Comets, Beards, and Men


Old men and comets have been reverenced for the same reason: their long beards, and pretences to foretell events. The epitome of this being one Albus Dumbledore. Old fart of a man with those starry eyes and twinkling spectacles and dust and ice beard glowing like the moon on a cold winter's night. Oh, yes, this is certainly him.

Men have long since wanted to gaze upon the future, to see what is to be and what can be done to change it. To stop their deaths, to stop a plague, to end all suffering.

And who is to say this is wrong? It certainly isn't, to have such a goal. But it does not refute that it cannot by done man. The will to do it may be strong, and perhaps the heart true, in the rarest of times, but the idea is truly folly.

Comets like Albus Dumbledore, and cynics like myself, are the only ones who know this, I think.

Have no worry; I only know the foolishness of the dilemma. I don't pretend to have any mythical power to understand the divine powers of Pythia or the like.

Been far too corrupted have I, and being far too young, I do not own a talent such as Albus', who forever seems to know what is here and what shall, or may, if you believe in the eyes of an optimist, which I certainly don't, come to pass.

Reverenced is he for only he can truly protect the scarred little boy, from himself or otherwise. Try as I might, the boy presses against the nice men with nasty ideas and finds himself lost in the tumble of the world, and I cannot save him. I see him fall, but only Dumbledore will be there to catch him if he hits ground.

For he only knows if he will truly strike the earth, crumpling together the little body the world has come to love and cherish as their own.

The art of the vision of seeing and having faith in things invisible is solely for man - not the likes of Albus Dumbledore. We believe we see, but we in fact have no idea. What is there in blindness is there for eternity, what is not there is there just as long, if not longer still.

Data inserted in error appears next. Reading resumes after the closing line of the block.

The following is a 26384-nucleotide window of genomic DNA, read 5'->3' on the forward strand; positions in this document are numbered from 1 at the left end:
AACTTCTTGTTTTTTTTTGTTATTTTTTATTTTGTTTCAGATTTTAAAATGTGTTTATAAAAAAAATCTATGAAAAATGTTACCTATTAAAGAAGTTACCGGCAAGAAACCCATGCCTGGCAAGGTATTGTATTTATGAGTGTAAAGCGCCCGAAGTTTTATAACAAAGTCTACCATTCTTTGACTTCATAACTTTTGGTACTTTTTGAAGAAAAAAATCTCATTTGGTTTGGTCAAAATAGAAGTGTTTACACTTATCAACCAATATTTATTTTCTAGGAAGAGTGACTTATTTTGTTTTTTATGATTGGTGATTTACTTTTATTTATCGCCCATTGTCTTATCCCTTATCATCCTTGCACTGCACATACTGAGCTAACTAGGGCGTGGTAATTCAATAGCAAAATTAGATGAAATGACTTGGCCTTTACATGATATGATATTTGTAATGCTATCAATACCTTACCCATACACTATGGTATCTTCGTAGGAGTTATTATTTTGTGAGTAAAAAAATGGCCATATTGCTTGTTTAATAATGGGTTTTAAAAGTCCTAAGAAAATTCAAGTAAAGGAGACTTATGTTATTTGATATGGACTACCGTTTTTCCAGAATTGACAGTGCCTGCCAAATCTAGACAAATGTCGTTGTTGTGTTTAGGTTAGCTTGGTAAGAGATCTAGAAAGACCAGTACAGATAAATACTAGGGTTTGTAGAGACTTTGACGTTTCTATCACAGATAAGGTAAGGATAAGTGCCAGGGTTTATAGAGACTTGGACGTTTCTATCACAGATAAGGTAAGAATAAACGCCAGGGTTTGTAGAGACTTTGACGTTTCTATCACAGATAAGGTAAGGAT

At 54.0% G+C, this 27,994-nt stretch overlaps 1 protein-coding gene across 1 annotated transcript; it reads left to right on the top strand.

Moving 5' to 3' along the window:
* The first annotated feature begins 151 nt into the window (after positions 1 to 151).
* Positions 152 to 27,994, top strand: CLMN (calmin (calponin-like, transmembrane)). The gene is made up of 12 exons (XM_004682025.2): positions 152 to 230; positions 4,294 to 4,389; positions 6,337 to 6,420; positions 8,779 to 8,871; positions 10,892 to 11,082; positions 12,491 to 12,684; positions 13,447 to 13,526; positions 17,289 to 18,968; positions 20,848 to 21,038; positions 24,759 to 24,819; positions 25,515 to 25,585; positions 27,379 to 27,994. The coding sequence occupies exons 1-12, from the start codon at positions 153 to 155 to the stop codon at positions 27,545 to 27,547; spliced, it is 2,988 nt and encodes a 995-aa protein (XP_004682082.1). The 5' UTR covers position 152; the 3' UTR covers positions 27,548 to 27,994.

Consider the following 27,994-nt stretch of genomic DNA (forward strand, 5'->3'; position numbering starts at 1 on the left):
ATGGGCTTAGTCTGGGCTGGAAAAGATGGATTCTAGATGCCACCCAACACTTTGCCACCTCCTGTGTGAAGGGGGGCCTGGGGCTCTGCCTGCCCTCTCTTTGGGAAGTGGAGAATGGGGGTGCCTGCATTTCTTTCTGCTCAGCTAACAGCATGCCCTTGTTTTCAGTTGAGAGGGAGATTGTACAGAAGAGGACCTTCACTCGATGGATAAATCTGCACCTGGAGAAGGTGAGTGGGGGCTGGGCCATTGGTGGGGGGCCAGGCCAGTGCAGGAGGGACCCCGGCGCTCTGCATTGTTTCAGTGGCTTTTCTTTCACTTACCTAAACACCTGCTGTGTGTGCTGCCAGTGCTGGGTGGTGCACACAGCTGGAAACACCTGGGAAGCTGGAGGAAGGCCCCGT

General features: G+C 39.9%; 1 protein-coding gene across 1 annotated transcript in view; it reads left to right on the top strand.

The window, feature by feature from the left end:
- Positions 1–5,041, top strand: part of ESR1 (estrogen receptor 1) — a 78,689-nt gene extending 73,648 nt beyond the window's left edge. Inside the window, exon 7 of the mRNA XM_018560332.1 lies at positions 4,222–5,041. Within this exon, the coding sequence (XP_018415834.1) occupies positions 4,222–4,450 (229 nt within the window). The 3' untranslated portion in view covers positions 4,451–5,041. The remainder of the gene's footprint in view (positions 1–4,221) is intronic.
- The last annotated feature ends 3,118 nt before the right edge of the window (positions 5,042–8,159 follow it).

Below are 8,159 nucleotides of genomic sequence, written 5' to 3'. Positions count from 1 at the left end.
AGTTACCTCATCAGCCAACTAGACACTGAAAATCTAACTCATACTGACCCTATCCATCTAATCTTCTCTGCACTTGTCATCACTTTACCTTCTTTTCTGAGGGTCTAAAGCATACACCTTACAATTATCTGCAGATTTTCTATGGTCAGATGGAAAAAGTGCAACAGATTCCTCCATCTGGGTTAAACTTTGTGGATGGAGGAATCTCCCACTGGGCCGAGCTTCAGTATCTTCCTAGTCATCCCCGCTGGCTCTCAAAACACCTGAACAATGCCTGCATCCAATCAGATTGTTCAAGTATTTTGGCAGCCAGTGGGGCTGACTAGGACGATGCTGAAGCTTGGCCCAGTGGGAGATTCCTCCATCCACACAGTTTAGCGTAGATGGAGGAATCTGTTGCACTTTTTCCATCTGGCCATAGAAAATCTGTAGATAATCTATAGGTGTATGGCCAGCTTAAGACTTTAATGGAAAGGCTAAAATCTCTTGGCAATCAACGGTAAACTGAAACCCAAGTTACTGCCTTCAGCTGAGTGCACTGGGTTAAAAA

Same is the thought that it is impossible that any thing so natural, so necessary, and so universal as death, should have been designed by providence as an evil to mankind. His death will not go unnoticed.

Reason; there is nothing of this left in the world now. Sybill Trelawney is certainly pleased - her craft will soon be the only thing left to believe in, to put our faith in before everything finally comes crashing down, if chaos fails to prevail at the first turn.

Their wallowing and suffering are evident even now. They will complain until the Tarot bids them good luck and hands them a silver coin, ensuring their crossing of the Styx is pleasant. It is the only good hand one can be dealt these days, with dawns bleak and the twilight ever shadowed amidst the encircling gloom.

Long has it been, and how short it lasted, since the magic of our lives was graced with a happy smile. They, we, are too caught up with shoving him into the limelight

Beards like Albus' tickle and irk the double faces of man. He cradles the child borne under the July star in his arms for he is the only one who can.

And they don't like this; they can't like it. It shows them where the true power, and the real strength of the resistance, actually sleeps at night. Not at their feet or on the bedside table, but in the embrace of the one man who is conscious of everything that passes him by. They claim, in some feeble effort to promote themselves, he is barmy. That he cannot be privy to knowing the things he does, for it would play the stars.

Pretences to foreshadow, to know what shall pass is only a word put to use on men. Dumbledore is not a man - at least not the ordinary kind, who eradicate all virtue and honesty from their lives for a bit of religion, of propaganda "to serve the common good." Nor is Albus a charade, no matter how much he plays the game. He is the Light in the Dark, and teaching the one who will have to replace his luminosity if he is not burned out already.

To say I am hopeful of the outcome this boy and his truest guardian is an exaggeration at best. I have never been helpful, only determined my whole life to get to a place where I belong. Perhaps that is why I at least wish for a victory, even the smallest that can be accomplished, for I have finally found my place.

Foretell, Albus, of a point for the Light. You are the one who can lead us. Lead us with the boy who lived to see yet another day. Lead us into the Dark so we can find the prevailing Light. We must have hope, or we will all fall into despair. You are our hope and you must save us from hating ourselves for the work of man no longer a soul.

Events as the ones such of late are far too evident of that.